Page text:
The Coronavirus (Scotland) Act 2020 makes two changes in respect of the use of Section 13ZA stating:

11(1)The Social Work (Scotland) Act 1968 has effect as if section 13ZA (provision of services to incapable adults) were modified as follows—

(a)in subsection (3), for “to (4)” there were substituted “and (3)”,

(b)subsection (4) were repealed.”

Noted below are the two Subsections which are amended by the 2020 Act:

“(3)The principles set out in subsection (2) to (4) of section 1 of the 2000 Act apply in relation to any steps taken under subsection (1) above as they apply to interventions in the affairs of an adult under or in pursuance of that Act.”

“(4) Subsection (1) does not authorise a local authority to take steps if they are aware that—

(a) there is a guardian or welfare attorney with powers relating to the proposed steps;

(b) an intervention order has been granted relating to the proposed steps; or

(c) an application has been made (but not yet determined) for an intervention order or guardianship order under Part 6 of the 2000 Act relating to the proposed steps.”

As yet, this section has not come into force.  It will only come into force upon the passing of Regulations by the Scottish Ministers.  A possible date for doing so has not yet been decided.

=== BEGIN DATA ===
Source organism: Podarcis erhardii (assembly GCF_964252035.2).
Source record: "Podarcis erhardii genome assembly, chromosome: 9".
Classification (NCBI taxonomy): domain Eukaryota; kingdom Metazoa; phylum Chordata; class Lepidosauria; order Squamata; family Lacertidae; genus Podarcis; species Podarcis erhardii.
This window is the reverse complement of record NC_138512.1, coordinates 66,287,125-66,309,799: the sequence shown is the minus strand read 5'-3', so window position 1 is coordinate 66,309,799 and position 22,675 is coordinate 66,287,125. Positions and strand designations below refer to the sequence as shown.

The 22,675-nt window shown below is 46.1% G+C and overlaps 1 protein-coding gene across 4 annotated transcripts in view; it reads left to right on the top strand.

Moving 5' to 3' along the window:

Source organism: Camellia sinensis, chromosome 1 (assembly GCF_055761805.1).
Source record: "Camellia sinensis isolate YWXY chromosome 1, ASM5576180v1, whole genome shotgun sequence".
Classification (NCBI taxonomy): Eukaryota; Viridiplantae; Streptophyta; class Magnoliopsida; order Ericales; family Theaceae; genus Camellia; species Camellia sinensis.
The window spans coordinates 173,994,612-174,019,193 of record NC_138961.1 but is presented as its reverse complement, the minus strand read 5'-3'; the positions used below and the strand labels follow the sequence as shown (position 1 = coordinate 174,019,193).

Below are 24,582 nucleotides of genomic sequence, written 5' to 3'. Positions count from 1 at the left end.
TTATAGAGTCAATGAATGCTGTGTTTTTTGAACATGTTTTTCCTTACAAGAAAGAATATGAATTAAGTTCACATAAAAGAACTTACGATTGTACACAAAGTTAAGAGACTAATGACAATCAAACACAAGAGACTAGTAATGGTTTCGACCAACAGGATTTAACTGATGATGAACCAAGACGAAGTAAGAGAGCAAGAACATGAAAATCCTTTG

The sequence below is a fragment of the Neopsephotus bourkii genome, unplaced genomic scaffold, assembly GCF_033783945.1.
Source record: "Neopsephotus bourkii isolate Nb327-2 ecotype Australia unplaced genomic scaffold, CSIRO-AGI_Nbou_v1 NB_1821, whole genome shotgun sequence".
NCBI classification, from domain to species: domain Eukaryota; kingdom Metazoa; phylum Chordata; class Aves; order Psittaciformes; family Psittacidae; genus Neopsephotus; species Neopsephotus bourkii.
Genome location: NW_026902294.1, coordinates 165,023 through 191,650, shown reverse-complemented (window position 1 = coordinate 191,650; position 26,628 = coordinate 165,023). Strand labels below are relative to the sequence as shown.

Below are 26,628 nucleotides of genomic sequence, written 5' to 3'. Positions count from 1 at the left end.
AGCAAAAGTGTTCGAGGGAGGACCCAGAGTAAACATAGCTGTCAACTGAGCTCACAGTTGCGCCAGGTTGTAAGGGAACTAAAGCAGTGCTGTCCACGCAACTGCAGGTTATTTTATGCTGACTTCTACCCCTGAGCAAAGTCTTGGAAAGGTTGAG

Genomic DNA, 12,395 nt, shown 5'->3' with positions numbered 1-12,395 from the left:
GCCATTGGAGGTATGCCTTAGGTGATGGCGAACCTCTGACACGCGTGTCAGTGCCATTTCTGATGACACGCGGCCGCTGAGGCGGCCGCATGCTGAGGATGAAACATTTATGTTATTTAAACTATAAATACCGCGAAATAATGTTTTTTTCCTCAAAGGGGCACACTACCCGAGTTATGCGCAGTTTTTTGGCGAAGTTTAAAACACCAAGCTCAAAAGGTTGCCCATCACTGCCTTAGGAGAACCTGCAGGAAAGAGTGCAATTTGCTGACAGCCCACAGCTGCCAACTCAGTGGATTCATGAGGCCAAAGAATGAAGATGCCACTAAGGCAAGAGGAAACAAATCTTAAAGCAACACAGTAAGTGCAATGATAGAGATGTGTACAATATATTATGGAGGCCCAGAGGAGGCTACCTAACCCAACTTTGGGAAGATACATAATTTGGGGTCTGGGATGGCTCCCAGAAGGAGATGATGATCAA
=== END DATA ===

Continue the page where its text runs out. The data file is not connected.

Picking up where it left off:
The amendment to Subsection (3) is an attempt to remove the requirement that a local authority observes the principle of taking into account the views of the Adult and others who have an interest in the welfare of the Adult - most notably family members.  This could lead to people being moved, against both their wishes and those of their family members, into residential care.  The principle of taking into account a person’s wishes in relation to their own welfare is fundamental and applied throughout the Adults with Incapacity legislation.  It also ensures compliance with Article 8 of the European Convention on Human Rights.  At a time when many of our freedoms have been restricted, the removal of the requirement to take into account the wishes of a person, for many, is a step too far.

The change to Subsection (4), if brought into force, allows local authorities greater powers to move adults who are deemed to lack capacity without there being a recourse to Attorneys or Guardians.  For many families the involvement of an Attorney or Guardian allows them to maintain a presence in the decision making process and ensure that they are in agreement with the proposed move.  The loss of this involvement may lead to a loss of trust between professionals and families who feel that services are pushing them out of the decision making process.  For many families who find themselves in this type of situation the current media coverage of the Coronavirus related crisis in care homes compounded with the potential compulsion of an unconsented move of their loved one from a hospital to a care home could potentially lead to future litigation.